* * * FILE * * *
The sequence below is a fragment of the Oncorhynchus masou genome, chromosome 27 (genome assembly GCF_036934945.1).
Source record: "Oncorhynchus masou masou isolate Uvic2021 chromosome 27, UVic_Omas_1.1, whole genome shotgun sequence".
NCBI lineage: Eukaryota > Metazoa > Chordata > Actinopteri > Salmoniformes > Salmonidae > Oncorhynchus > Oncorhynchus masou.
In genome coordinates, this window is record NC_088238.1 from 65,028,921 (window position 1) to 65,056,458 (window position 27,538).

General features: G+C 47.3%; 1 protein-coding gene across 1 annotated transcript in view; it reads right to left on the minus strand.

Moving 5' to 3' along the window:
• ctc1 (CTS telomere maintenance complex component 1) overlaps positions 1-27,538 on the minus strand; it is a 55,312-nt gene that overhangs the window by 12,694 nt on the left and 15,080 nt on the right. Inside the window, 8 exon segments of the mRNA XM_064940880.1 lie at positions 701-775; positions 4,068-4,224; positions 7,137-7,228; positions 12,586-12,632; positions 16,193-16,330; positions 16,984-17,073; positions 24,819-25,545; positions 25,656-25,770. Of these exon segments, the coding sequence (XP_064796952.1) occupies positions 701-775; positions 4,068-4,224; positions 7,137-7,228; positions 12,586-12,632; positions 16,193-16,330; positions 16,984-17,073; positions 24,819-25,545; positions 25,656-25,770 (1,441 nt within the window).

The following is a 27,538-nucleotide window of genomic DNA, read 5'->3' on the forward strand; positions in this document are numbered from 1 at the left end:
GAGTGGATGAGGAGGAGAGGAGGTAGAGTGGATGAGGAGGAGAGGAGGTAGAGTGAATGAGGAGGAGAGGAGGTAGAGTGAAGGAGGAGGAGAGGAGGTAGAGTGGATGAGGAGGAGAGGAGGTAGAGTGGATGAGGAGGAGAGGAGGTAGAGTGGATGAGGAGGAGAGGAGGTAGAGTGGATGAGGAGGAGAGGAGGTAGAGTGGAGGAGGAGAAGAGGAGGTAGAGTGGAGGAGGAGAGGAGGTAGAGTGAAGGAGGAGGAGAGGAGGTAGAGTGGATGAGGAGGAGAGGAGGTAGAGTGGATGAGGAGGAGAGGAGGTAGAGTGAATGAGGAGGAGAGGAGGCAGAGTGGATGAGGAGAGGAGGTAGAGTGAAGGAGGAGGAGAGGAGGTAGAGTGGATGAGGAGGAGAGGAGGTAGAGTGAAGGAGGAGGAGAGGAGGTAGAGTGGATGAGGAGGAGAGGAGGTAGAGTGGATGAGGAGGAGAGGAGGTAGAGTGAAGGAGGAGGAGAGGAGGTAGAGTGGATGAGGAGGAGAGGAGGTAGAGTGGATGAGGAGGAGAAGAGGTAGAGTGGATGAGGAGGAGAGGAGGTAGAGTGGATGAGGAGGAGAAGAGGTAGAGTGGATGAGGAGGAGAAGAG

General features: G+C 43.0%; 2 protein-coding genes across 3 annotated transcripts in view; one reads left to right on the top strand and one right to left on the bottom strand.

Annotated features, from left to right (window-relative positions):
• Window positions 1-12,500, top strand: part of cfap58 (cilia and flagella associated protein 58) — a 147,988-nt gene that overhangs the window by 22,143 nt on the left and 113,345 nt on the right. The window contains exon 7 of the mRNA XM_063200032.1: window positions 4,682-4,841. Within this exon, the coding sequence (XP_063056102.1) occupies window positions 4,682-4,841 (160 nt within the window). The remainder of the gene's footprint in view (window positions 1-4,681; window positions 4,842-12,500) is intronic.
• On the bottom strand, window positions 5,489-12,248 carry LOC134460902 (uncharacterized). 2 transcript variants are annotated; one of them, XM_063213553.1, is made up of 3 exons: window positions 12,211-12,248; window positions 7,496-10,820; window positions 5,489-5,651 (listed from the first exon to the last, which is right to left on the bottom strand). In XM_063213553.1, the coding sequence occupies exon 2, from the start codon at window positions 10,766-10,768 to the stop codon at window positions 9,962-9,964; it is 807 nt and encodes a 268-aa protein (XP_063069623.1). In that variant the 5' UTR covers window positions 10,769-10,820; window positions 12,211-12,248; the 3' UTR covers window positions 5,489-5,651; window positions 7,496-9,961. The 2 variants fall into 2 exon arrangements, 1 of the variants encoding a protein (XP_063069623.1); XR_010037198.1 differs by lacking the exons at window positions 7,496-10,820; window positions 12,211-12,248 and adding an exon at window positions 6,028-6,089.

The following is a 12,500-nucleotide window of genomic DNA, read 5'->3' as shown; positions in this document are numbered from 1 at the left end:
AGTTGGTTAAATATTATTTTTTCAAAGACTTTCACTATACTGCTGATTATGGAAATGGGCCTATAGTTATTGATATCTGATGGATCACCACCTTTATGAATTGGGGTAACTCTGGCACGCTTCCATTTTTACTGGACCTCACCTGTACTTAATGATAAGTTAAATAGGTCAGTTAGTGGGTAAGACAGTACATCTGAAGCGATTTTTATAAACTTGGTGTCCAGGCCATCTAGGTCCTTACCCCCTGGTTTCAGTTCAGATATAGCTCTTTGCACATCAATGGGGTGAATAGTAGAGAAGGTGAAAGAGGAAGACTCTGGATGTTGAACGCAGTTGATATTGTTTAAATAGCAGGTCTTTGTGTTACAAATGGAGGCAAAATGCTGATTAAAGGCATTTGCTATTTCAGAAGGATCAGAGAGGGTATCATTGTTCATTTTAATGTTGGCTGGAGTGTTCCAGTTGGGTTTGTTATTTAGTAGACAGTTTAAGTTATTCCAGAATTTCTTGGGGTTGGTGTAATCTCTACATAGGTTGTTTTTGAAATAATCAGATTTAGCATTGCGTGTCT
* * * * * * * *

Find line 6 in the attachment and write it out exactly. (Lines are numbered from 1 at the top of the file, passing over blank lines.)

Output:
Moving 5' to 3' along the window: